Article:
Sen. Jeff Flake (R-Ariz.) speaks with reporters at the Capitol on July 16. (Leah Millis/Reuters)
Opinion writer

CNBC reports:

Bill Kristol, who served in the administrations of Republican presidents Ronald Reagan and George W. Bush, says his nonprofit organization Defending Democracy Together is seeking a GOP candidate to run against [President] Trump in 2020.

“We are thinking of and doing preliminary work to prepare for a primary run against Trump,” Kristol said in an interview on Thursday. “People aren’t going to say they will run against Trump unless they have the infrastructure but I’ve been trying to persuade people that it may not be that difficult,” he added.

If a viable primary is to be mounted, it will be because: One, Trump is still there; and two, he is dragging the party down, has been shown to have engaged in illegal or impeachable action, and has continued to mentally and temperamentally deteriorate. Logically, the challenger cannot be someone who carried water for Trump — sorry, Sens. Ted Cruz (Tex.) and Tom Cotton (Ark.) — or could never manage to really stand up to him (we’re looking at you, Sen. Marco Rubio), or someone who was never really around to fight the big fights (where is Mitt Romney, by the way?)

It is less important, I would suggest, where the person stands ideologically than where the person stands on defending the rule of law, democracy and a free press. Let’s look at those mentioned as possible contenders: Sens. Ben Sasse of Nebraska and Jeff Flake of Arizona; Ohio Gov. John Kasich; Massachusetts Gov. Charlie Baker; and Maryland Gov. Larry Hogan. What have they been doing?

  • Hogan, Baker and Kasich opposed Trump’s efforts to repeal the Affordable Care Act with no viable alternative. They came forward with an alternative. At the time, it was very unpopular with the Republican base, but if the party takes a beating this November because it didn’t defend protection for preexisting conditions, these three will look prescient.
  • When it came to protecting special counsel Robert S. Mueller III, Flake voted with other Republicans to provide Mueller some protection; Sasse voted against it.
  • Baker and Hogan refused to send National Guard troops to assist in Trump’s vile family-separation policy.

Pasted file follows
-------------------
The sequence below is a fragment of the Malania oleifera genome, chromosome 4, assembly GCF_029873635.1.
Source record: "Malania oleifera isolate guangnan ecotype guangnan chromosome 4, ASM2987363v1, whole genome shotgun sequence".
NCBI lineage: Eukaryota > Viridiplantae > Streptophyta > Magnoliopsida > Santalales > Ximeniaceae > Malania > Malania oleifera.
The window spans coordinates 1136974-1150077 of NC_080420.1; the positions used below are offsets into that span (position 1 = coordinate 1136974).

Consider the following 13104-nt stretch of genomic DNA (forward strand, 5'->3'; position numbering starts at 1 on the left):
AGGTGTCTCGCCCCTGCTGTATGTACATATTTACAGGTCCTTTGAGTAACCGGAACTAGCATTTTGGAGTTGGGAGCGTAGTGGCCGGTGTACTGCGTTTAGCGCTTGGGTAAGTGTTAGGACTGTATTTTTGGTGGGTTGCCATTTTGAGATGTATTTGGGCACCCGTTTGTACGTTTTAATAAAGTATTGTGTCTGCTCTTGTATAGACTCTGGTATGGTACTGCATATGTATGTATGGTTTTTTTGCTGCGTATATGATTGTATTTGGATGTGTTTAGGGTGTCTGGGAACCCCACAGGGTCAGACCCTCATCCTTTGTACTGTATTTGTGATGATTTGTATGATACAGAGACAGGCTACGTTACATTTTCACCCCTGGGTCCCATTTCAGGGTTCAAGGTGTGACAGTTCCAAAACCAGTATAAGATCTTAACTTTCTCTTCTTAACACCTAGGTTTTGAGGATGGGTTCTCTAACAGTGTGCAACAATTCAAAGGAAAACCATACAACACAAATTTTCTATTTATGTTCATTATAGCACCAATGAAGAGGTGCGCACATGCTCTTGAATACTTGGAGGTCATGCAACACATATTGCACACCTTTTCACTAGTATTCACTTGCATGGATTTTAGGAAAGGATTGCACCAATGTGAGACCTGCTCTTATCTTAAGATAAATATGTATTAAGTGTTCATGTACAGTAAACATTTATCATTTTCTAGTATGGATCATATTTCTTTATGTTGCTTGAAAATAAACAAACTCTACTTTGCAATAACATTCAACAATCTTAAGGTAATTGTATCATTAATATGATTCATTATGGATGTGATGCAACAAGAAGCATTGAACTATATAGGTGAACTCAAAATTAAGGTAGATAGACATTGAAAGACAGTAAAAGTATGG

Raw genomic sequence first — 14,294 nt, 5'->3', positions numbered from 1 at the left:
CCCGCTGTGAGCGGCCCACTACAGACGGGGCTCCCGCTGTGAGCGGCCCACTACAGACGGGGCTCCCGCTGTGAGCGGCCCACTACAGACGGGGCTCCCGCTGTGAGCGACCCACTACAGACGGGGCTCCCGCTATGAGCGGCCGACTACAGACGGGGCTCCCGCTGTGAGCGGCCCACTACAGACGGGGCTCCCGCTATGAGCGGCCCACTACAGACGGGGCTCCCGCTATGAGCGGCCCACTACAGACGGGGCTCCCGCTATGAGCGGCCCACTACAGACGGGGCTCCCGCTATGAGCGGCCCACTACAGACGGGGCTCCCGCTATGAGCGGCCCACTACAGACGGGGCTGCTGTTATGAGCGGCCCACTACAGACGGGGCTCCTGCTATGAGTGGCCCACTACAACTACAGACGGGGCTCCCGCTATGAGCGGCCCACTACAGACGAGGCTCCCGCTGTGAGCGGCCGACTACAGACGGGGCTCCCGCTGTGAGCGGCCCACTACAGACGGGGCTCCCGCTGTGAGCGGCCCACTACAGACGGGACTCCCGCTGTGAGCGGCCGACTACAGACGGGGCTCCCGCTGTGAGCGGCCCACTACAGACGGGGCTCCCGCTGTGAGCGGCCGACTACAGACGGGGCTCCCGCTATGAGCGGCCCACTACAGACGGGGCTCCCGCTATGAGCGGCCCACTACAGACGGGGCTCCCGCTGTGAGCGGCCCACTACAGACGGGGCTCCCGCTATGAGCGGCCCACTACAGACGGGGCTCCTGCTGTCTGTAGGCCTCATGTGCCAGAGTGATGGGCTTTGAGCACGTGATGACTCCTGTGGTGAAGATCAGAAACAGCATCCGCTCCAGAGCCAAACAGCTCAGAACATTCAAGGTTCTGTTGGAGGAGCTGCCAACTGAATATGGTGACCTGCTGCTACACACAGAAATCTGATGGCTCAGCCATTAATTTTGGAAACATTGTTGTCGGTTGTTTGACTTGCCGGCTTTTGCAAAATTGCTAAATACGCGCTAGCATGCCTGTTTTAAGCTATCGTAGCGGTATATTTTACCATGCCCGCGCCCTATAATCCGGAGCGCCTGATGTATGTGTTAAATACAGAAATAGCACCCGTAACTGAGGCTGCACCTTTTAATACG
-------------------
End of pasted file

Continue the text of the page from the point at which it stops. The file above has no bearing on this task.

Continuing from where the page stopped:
• While Flake has generally voted with Republicans in support of Trump measures, he’s voted against Trump’s extreme immigration plan (and for a compromise that Trump opposed), in favor of taking back tariff authority, against Gina Haspel’s nomination as CIA director, and in favor of sanctions against Russia.
  • Kasich has routinely ripped Trump in print and on television regarding trade, foreign policy, immigration and more.
  • Flake has given impassioned speeches in defense of the rule of law, the free press and conservative economic principles, and has called out Trump personally for his conduct. Sasse has sent out some really pointed tweets. They both warned Trump against firing Attorney General Jeff Sessions.

That said, neither Republican senator insisted on an investigation of Trump’s foreign emoluments or conflicts of interest involving the president and his family. Neither brought censure motions (e.g., after Charlottesville, for endorsing Roy Moore); voted against a problematic, key nominee (even those who later were fired or forced to resign); denounced Trump’s hiring of Stephen K. Bannon (way back when); or called for hearings on senior officials’ observations of Trump’s mental state.

If either of them — or any other senator — want eventually to challenge Trump in 2020, they are going to have to be bold, right now. Interestingly, Sasse is introducing legislation picking up on an idea from Sen. Elizabeth Warren (D-Mass.), a legal requirement for presidents to release their tax records. More will be needed, and on items that really matter.

Senators could, for example, demand that Supreme Court nominee Brett M. Kavanaugh recuse himself from Russia-related matters before they vote to confirm him. They could finally vote in favor of an independent commission to examine Russian interference in our elections and make recommendations (as the 9/11 commission did); demand the translator’s notes from Trump’s one-on-one meeting with Russian President Vladimir Putin in Helsinki; or take up other measures they should have pursued long ago as part of their oversight responsibilities. (Why did no Republican senator demand that Scott Pruitt resign as administrator of the Environmental Protection Agency?)

The big challenges for all these Republicans await — if Trump starts to pardon cohorts, refuses to sit down with the special counsel for an interview, or conducts his own Saturday Night Massacre. If they fail to defend the rule of law and our democracy at these critical junctures, they will have no business later mounting a primary challenge. And when Mueller’s report is finished, what will they do then? If they aren’t willing to demand impeachment and/or resignation based on replete evidence of obstruction (or ongoing lying to the American people about Trump’s Russia involvement), they should forget about running to replace Trump.

In 2020, if Republicans — or some portion of Republicans — want to break with Trump, they are going to look at what Republicans did, not how cleverly they ducked hard questions or managed to avoid infuriating the president. Meekness in the Trump era should be a disqualifier for 2020 primary contenders.